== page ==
• Research: The addition of the new kid, M, is good. He is quiet but works well, is intelligent, etc. He has come in at a good time, because my advisor has added on projects. We have density tested three various mixture, and I think we have a direction. The behaviors of our fluids were very strange; even something that we measured less dense than the background fluid somehow sunk. However, all these failings have prompted my advisor to realize we need a new direction, because his idea for the experiment simply does not appear to work. We’ve been working hard with the microscope (T, my significant other, has been working on that, since he’s much better with optics than I), and I think we’re making progress. We’re having a meeting on Monday, which I think will be good. It’s to introduce M to the lab people more and discuss the quarter’s plans.
  • Yoga: Yoga was much welcome return to my life. T and I went to yoga together. Despite being a complete newbie to it and rather inactive, he did well and better, enjoyed it immensely. He wants to start going weekly, which will be good for both of us.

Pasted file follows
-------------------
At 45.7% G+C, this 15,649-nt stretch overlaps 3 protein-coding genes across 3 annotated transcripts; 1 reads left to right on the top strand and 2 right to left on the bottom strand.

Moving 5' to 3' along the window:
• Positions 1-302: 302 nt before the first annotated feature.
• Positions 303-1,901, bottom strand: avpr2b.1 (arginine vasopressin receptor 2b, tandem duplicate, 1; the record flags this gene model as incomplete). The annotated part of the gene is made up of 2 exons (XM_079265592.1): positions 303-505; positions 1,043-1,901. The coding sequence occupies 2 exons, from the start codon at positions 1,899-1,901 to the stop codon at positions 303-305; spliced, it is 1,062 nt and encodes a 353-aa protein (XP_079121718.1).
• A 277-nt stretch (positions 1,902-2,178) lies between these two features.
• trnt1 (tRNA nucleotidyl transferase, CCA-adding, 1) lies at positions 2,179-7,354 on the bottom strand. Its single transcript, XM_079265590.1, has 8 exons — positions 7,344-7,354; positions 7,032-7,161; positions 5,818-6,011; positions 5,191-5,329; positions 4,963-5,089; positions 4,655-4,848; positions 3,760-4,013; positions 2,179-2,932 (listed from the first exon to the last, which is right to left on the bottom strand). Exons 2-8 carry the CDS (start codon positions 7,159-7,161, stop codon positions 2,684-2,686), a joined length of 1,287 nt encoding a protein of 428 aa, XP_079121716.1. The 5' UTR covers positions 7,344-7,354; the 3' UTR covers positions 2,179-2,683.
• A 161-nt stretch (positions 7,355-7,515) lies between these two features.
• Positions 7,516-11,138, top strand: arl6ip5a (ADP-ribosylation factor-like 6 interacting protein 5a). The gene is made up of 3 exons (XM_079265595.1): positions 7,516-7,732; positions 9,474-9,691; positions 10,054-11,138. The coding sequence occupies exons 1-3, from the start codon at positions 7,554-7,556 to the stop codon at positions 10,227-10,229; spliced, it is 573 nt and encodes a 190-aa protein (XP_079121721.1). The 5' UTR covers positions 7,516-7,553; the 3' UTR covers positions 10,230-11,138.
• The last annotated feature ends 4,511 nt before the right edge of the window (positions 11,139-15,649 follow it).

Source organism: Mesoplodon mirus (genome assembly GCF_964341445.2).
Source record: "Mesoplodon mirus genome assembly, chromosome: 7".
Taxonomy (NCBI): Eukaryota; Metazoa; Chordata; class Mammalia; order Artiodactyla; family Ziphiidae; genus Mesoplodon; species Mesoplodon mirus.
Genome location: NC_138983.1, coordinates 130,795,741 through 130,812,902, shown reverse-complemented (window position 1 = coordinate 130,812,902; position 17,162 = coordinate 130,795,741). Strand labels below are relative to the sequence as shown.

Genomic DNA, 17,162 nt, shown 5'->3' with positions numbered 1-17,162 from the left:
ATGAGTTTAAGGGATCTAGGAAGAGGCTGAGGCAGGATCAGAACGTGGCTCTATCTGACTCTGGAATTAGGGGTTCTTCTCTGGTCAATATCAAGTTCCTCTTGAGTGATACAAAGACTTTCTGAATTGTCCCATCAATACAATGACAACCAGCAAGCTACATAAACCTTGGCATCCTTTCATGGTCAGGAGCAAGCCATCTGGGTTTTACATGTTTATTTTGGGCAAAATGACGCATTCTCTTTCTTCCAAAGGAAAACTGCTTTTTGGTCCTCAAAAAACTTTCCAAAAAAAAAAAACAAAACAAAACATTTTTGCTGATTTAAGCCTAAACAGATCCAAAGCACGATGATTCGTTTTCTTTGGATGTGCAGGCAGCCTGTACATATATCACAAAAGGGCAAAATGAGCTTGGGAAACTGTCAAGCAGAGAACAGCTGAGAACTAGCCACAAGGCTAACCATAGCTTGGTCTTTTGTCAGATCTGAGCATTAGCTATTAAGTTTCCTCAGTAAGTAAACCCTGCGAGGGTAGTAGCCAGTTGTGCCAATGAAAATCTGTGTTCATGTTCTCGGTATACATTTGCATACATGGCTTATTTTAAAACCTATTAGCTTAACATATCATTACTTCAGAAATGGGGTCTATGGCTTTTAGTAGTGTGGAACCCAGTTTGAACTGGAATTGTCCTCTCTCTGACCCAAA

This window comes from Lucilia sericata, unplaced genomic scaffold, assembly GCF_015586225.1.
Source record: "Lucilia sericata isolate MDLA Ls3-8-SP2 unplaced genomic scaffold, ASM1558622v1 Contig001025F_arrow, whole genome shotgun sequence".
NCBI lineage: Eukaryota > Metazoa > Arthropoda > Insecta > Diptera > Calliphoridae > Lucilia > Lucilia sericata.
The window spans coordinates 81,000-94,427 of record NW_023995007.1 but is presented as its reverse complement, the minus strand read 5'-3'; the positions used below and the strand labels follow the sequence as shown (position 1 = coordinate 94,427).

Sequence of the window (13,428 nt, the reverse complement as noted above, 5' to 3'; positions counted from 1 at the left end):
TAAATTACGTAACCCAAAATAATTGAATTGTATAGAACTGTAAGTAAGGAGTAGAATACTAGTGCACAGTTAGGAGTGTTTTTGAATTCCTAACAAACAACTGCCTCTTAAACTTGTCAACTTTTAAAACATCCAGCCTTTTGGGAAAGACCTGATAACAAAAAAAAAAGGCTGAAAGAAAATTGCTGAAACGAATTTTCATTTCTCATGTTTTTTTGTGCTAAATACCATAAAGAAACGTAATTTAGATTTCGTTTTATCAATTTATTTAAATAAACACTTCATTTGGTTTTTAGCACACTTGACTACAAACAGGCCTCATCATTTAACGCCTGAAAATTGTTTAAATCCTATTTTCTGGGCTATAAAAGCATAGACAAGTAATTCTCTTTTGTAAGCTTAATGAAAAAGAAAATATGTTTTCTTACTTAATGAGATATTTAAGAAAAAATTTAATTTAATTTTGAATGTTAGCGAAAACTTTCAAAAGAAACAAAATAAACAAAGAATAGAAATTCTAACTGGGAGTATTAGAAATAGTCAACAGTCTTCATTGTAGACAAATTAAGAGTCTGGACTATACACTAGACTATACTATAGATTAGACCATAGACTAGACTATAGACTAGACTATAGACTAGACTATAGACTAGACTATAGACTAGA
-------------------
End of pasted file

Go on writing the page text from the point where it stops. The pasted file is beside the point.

• Dance: I continued going to veil class. I ended up treating myself to a new veil, a subtle tie dye in fall leaf colors. It’s beautiful. I wanted to go to a second class today, but I had set my alarm for 5 AM, not 5 PM, so I overslept during my nap. After spending my evening here vs. going to a class, I decided that my body needed to rest more than it needed to move. Tomorrow, I will resume practice.